I carefully mocked up the obligatory signature page and printed it out. We put it behind one of Josh's signed pages and held it up to the light. Not quite in the right place. I tweaked the signature page and tried again. When we held it up to the light this time, Josh's signature appeared right on the line designated for the committee chair. With just a bit of trepidation, we printed it out again, carefully positioning the signed sheet of paper in the feeder tray, hoping we had it turned the right way.
“It worked!” squealed Ellie. It had worked indeed. The sheet in the laser printer's output tray looked as if Dr. Joshua Stone had signed it right on the line (instead of the line having been printed right on his signature). Ellie added the cover page to the pile of papers that was her dissertation and carefully bundled it up. Now she had to seek out the other two members of her dissertation committee. They fortunately were in town and had been notified to expect her.
“I can't thank you enough, Zee. What a great job! I owe you like crazy!”
“You're welcome, Ellie. The whole thing was crazy, of course, but it was fun to have pulled it off.”
Ellie grinned at me.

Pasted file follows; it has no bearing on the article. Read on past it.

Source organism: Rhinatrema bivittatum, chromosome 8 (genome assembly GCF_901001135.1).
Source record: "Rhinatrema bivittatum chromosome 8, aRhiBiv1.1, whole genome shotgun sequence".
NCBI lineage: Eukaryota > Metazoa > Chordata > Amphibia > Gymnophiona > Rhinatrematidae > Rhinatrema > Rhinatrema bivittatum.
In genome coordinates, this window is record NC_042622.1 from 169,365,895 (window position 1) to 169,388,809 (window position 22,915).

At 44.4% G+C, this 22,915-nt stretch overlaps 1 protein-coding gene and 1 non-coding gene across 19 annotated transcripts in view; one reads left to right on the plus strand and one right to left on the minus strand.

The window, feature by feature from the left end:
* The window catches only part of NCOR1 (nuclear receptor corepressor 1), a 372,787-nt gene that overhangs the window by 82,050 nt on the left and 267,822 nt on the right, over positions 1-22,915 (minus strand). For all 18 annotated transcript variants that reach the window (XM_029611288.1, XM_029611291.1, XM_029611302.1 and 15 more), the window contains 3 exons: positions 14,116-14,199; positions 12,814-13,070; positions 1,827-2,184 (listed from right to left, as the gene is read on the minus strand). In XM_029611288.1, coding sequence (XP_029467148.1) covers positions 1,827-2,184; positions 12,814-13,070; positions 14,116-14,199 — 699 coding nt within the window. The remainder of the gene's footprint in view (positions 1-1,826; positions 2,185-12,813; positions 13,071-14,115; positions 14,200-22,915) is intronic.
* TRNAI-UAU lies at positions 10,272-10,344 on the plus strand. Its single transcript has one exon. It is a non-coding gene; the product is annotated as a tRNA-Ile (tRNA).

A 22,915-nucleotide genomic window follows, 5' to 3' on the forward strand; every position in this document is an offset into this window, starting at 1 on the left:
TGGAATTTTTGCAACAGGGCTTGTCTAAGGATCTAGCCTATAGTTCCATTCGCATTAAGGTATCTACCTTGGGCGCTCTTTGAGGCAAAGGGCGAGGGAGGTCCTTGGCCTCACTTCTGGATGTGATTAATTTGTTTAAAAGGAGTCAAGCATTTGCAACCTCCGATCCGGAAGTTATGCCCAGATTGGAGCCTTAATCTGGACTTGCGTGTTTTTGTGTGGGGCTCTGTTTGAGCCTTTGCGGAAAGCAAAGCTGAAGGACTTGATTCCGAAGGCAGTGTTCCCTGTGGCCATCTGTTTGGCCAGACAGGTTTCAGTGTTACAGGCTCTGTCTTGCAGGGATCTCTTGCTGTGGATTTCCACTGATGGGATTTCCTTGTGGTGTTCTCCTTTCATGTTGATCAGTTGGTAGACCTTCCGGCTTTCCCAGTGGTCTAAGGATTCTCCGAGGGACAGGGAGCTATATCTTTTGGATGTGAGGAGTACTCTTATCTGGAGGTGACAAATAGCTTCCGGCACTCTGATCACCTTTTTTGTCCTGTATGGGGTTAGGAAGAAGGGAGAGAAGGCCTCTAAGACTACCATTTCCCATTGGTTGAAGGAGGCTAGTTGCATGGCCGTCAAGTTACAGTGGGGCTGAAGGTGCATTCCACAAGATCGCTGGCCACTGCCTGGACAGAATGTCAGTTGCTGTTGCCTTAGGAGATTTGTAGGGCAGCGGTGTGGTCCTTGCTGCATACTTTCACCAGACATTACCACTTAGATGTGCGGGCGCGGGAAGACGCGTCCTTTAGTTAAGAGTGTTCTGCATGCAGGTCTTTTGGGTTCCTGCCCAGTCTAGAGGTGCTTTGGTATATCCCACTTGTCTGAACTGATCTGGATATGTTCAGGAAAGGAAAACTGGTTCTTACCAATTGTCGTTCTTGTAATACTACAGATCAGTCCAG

“That's what Josh said.”
Ellie's smile widened further.
“It's exactly what Josh said. When we were talking about how we could possibly make the filing deadline for my dissertation, Josh said I had to ask you. ‘Ask Zeno,’ he said. ‘He will want to do it just to prove that he can!’”
I stared blankly back at her and Ellie began to worry that she had said too much. I sighed.
“I have to give the devil his due, Ellie. Josh was right. I really did want to show that I could do it. And he knew that I would.”
We were silent for a few seconds. Then I picked up the sheaf of unused pages that Josh had signed with his name.
“Look at this, Ellie. Josh gave us a bunch of extras in case we goofed up. He should have had more faith in us.” I fanned them out. We had five sheets of otherwise blank paper that bore only his signature. “Want to have some fun, Ellie? We could dummy up a nice bill of sale for his beach cottage and put it in our names. We can have him sell it to us for one dollar. And I'm sure we can think of four other things we'd like to do with his signature.”
We smiled and imagined the possibilities.